Saturday 31 March 2012

ASP.NET Web API Series - Part 2: Async basics and background

[Level T2]

Async is here, async is there, async is everywhere. [For a newer related post see here]

Not sure above line is from which film (or did I just make it up?) but surely a quick look at the ASP.NET MVC 4 and its Web API features just shows how much asynchronous programming is encouraged.

In this short post, I just want to cover some of the basics and background for async in Web API without going  into async keyword or .NET 4.5 features. Remember, all of the async features of ASP.NET Web API is accessible in .NET 4.0 and VS 2010 without using VS 2011 and async keyword. It is true, though, that with new language features expected in .NET 4.5 this would be even more tersely possible.

One of the obvious reasons asynchronous programming is encouraged is the fact that servers nowadays run tens of parallel processors and ability to run the code in parallel is very important.

Yet, I would also like to see this from another angle. I do not want to approach this as a conspiracy theory but I think there is an important change in IIS that we need to be aware of which affects scalability of ASP.NET Web Applications. OK, will give you a clue: what was the fundamental architecture change from IIS 6.0 to IIS 7.0? Well, yes, integrated pipeline! So let's look at how it affects the threading in IIS.

This was actually a question that I answered in StackOverflow. When I was reviewing this I looked around and found my own answer from last year. It can probably tell you a bit how terrible my memory is! So one of the changes was (a good background here) to remove the limitation of ASP.NET on the number of threads (if I remember correctly, IIS 6.0 had 250 threads per application pool) and only have a limitation on the number of requests queued. This can be set per each application pool in the advanced settings menu:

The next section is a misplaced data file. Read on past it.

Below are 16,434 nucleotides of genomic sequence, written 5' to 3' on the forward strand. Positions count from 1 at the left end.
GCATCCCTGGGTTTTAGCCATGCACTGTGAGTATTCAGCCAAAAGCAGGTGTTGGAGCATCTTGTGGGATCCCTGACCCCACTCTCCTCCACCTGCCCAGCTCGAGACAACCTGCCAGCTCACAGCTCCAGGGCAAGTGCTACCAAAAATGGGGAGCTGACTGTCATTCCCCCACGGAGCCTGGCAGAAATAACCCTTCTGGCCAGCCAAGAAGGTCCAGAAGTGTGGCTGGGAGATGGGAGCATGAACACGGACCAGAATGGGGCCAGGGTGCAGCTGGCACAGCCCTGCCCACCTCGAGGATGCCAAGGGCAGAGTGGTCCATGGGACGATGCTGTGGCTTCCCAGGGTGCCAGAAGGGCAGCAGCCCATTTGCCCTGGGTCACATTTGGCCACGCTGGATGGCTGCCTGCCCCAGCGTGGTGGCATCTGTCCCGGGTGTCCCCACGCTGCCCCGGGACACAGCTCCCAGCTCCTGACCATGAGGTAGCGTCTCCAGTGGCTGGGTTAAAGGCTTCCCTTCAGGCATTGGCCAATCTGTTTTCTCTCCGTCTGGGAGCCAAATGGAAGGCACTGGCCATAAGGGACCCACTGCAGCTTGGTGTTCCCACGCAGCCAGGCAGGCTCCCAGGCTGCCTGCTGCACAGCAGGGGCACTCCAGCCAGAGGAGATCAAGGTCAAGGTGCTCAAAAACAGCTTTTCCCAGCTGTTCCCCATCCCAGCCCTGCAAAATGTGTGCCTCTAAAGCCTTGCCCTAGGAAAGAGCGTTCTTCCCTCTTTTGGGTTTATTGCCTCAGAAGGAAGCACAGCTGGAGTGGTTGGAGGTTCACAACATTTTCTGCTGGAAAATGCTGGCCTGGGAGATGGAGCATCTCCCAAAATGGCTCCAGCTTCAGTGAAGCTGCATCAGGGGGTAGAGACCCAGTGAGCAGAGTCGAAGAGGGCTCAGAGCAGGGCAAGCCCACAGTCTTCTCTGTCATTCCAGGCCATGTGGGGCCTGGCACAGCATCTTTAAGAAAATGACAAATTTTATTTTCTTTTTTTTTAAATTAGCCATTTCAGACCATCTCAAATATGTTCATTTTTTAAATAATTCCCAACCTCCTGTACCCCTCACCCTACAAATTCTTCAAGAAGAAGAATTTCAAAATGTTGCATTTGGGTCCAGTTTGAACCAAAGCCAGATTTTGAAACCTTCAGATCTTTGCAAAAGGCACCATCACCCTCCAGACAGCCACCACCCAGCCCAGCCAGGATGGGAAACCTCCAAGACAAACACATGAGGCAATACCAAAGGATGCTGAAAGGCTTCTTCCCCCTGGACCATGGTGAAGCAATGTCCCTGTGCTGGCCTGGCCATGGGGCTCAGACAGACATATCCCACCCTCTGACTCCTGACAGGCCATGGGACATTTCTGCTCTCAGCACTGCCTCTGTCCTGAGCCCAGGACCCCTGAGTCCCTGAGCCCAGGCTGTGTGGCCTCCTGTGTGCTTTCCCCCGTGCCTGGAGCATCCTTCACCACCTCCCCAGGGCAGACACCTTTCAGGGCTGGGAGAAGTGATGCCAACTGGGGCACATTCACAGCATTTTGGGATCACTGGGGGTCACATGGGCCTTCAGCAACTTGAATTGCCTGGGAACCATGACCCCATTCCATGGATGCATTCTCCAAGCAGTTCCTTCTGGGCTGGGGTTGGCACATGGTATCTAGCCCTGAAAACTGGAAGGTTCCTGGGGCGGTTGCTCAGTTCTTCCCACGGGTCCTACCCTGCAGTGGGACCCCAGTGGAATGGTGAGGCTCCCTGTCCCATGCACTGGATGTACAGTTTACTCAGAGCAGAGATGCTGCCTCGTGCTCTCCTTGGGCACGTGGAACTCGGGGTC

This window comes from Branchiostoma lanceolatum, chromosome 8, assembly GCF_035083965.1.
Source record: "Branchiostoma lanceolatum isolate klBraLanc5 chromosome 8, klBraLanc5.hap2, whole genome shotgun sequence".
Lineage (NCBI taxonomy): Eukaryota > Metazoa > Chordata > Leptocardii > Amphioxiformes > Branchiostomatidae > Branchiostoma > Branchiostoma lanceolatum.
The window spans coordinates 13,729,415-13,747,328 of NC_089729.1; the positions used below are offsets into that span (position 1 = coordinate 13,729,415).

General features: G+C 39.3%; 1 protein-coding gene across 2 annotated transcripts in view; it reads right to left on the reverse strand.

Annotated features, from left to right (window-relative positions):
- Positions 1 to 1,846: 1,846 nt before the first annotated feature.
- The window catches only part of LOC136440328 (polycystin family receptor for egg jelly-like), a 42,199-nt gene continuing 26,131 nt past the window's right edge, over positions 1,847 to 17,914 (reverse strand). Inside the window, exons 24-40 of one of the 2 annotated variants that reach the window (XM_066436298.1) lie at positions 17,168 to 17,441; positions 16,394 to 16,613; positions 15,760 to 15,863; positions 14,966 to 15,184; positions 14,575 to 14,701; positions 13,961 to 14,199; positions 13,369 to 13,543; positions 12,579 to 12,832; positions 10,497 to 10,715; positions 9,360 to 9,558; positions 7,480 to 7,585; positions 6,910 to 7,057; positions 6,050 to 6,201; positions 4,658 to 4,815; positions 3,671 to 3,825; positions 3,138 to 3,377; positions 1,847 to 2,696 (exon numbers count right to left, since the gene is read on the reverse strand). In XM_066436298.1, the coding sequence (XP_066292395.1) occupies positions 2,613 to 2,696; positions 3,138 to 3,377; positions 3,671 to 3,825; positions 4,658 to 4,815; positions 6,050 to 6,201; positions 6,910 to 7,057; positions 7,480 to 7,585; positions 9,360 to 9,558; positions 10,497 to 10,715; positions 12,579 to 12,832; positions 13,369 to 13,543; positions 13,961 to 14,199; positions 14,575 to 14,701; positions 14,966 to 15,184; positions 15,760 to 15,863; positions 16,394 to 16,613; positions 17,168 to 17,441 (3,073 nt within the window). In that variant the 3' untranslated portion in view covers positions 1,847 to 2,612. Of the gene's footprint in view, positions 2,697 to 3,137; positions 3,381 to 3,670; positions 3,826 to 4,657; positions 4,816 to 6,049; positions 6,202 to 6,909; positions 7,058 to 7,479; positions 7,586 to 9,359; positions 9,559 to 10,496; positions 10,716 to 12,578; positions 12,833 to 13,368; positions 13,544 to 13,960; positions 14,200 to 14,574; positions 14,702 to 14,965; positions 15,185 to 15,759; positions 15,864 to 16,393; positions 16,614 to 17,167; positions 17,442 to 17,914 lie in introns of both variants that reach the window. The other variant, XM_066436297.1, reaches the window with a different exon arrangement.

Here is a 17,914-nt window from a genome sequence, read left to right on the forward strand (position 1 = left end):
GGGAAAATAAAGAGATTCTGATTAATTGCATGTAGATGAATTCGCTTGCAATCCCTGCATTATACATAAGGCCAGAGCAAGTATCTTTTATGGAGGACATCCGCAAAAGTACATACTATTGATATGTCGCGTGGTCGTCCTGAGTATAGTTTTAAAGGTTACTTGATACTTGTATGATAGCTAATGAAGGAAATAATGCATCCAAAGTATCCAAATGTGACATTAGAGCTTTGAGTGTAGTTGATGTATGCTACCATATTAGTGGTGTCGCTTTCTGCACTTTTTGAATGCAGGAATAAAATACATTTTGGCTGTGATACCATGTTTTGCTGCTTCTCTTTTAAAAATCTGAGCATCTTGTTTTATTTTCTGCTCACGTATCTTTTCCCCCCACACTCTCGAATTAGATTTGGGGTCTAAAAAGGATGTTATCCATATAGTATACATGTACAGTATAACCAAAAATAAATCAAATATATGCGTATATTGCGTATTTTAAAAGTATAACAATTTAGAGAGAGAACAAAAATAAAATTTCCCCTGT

As the above article mentions, IIS 7.0's integrated pipeline is as scalable as amount of work done async:
... in IIS 7.0 integrated mode, ASP.NET restricts the number of concurrently executing requests. The difference only matters when the requests are asynchronous (the request either has an asynchronous handler or a module in the pipeline completes asynchronously). Obviously if the reqeusts are synchronous, then the number of concurrently executing requests is the same as the number of threads concurrently executing requests, but if the requests are asynchronous then these two numbers can be quite different as you could have far more reqeusts than threads.